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Written by Stephanie
(3/11/2013 5:57 p.m.)
Emma is used to people who are sick, or prone to sickness, like her father and sister. And when Jane Fairfax, whom she has always been prone to dislike, shows up a little thin, with the excuse of ill health, Emma at first resolves to dislike her no more.
Then the old grievances settle in, and we only see bits of relenting in Emma's attitude, usually accompanied by Jane Fairfax's discomfort (at the Coles's about the piano forte, or when Frank Churchill improperly teases her at the Bates's the next day), until Jane's sick headaches upon accepting the governess position become violent.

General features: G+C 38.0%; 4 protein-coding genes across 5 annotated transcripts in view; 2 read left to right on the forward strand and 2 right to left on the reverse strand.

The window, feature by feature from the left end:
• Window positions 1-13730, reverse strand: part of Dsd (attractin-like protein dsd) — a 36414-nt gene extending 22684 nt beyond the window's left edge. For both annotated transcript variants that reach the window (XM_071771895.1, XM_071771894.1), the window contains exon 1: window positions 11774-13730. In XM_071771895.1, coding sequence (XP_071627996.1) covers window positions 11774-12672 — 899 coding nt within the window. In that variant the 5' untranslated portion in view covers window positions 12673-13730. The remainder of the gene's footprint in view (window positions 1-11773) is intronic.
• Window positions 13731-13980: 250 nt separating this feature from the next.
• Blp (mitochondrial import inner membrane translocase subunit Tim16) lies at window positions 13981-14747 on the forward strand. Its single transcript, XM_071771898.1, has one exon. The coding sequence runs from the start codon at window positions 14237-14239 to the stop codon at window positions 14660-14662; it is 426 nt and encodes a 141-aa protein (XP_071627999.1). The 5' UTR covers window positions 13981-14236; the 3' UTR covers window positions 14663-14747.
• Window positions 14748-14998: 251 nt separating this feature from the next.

Then, Emma becomes compassionate, kind, overt in her advances of friendship. Does anyone think that Emma relented, not only because Jane Fairfax was entering a life of privation, and Emma had had a recent wake-up call about her own unfeeling attitude, but because Jane Fairfax was a suffering patient, and Emma knew how to relate to her on that level?
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